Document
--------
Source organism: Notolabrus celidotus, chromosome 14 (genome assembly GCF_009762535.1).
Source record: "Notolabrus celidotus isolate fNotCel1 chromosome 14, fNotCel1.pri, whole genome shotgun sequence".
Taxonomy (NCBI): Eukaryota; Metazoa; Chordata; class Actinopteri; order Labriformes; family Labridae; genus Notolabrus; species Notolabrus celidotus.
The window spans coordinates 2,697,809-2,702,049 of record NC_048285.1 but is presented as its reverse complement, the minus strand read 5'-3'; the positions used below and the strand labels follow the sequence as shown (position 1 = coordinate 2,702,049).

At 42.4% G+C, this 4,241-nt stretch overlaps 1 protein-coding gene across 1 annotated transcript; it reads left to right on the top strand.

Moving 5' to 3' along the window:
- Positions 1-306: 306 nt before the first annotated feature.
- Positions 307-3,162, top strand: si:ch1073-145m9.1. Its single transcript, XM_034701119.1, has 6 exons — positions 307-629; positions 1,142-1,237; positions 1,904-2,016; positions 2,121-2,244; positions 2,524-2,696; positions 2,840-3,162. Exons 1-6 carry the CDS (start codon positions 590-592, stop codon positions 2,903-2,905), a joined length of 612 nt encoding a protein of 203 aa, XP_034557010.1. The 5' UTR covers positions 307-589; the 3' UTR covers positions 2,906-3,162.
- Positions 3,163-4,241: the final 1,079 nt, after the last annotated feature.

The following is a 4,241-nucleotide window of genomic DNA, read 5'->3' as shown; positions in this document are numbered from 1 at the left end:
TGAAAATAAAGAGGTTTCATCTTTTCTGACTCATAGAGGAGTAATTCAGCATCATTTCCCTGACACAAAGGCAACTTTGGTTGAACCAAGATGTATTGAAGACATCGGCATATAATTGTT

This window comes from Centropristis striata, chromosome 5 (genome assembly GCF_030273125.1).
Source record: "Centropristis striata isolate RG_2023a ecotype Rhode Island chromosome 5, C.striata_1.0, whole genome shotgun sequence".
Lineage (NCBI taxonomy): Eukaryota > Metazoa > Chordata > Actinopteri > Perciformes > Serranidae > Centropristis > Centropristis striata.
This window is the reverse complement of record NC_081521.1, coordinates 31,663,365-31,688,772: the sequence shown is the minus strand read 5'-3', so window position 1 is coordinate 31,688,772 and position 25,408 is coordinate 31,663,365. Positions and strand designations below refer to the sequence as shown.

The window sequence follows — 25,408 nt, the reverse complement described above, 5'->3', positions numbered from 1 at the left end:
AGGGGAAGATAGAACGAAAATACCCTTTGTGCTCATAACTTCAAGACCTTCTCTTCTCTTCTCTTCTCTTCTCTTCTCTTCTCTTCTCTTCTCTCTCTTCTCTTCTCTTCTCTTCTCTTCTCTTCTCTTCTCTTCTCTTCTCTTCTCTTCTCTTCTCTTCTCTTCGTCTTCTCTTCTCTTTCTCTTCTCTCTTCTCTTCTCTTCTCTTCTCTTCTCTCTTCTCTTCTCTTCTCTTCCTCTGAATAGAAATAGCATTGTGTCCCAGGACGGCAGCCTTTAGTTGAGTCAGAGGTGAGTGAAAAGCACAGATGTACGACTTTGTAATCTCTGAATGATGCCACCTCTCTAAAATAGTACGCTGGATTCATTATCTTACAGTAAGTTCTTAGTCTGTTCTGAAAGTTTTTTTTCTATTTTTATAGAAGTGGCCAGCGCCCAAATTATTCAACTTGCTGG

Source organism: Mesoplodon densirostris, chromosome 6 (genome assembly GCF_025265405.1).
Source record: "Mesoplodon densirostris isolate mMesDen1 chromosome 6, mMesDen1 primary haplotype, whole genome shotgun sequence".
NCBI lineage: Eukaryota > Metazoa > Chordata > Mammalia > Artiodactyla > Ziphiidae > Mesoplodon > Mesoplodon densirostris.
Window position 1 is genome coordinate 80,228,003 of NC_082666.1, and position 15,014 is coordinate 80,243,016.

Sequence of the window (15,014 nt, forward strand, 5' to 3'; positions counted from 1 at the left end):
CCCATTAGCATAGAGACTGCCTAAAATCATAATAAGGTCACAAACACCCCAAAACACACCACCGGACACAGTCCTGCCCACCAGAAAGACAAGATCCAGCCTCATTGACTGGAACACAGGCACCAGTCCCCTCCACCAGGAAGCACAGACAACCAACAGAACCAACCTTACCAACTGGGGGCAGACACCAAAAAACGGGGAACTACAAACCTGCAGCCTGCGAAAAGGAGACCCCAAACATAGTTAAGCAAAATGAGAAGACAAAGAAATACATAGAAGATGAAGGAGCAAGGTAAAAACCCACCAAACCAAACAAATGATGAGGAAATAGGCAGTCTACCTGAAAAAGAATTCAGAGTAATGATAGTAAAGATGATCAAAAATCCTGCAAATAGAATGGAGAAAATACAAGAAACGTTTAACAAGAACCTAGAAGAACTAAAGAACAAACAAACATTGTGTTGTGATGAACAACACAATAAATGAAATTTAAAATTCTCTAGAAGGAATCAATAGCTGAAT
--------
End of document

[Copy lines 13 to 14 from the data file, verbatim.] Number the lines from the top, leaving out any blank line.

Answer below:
Source record: "Centropristis striata isolate RG_2023a ecotype Rhode Island chromosome 5, C.striata_1.0, whole genome shotgun sequence".
Lineage (NCBI taxonomy): Eukaryota > Metazoa > Chordata > Actinopteri > Perciformes > Serranidae > Centropristis > Centropristis striata.